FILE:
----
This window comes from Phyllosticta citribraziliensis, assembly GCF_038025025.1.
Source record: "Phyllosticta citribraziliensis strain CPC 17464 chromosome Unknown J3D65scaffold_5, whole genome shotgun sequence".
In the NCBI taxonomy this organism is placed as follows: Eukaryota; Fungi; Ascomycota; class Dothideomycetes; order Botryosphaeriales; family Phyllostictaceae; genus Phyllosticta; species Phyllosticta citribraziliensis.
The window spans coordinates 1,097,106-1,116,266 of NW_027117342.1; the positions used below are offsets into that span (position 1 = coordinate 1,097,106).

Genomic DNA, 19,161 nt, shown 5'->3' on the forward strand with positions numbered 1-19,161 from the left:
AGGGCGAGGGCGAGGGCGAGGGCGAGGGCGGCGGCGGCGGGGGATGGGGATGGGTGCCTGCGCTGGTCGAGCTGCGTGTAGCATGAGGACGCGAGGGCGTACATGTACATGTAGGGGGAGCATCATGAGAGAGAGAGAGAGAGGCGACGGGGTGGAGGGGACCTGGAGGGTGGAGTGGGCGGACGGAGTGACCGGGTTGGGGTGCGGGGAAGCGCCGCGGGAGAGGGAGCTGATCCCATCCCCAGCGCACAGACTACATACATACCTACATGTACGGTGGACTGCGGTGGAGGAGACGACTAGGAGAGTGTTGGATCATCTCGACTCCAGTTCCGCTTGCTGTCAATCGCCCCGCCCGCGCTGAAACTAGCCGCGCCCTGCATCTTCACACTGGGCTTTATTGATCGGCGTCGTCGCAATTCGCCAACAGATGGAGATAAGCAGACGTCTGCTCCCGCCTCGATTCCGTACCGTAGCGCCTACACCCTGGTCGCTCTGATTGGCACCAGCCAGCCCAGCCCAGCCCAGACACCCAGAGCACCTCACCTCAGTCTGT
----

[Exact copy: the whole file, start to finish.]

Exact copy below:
This window comes from Phyllosticta citribraziliensis, assembly GCF_038025025.1.
Source record: "Phyllosticta citribraziliensis strain CPC 17464 chromosome Unknown J3D65scaffold_5, whole genome shotgun sequence".
In the NCBI taxonomy this organism is placed as follows: Eukaryota; Fungi; Ascomycota; class Dothideomycetes; order Botryosphaeriales; family Phyllostictaceae; genus Phyllosticta; species Phyllosticta citribraziliensis.
The window spans coordinates 1,097,106-1,116,266 of NW_027117342.1; the positions used below are offsets into that span (position 1 = coordinate 1,097,106).

Genomic DNA, 19,161 nt, shown 5'->3' on the forward strand with positions numbered 1-19,161 from the left:
AGGGCGAGGGCGAGGGCGAGGGCGAGGGCGGCGGCGGCGGGGGATGGGGATGGGTGCCTGCGCTGGTCGAGCTGCGTGTAGCATGAGGACGCGAGGGCGTACATGTACATGTAGGGGGAGCATCATGAGAGAGAGAGAGAGAGGCGACGGGGTGGAGGGGACCTGGAGGGTGGAGTGGGCGGACGGAGTGACCGGGTTGGGGTGCGGGGAAGCGCCGCGGGAGAGGGAGCTGATCCCATCCCCAGCGCACAGACTACATACATACCTACATGTACGGTGGACTGCGGTGGAGGAGACGACTAGGAGAGTGTTGGATCATCTCGACTCCAGTTCCGCTTGCTGTCAATCGCCCCGCCCGCGCTGAAACTAGCCGCGCCCTGCATCTTCACACTGGGCTTTATTGATCGGCGTCGTCGCAATTCGCCAACAGATGGAGATAAGCAGACGTCTGCTCCCGCCTCGATTCCGTACCGTAGCGCCTACACCCTGGTCGCTCTGATTGGCACCAGCCAGCCCAGCCCAGCCCAGACACCCAGAGCACCTCACCTCAGTCTGT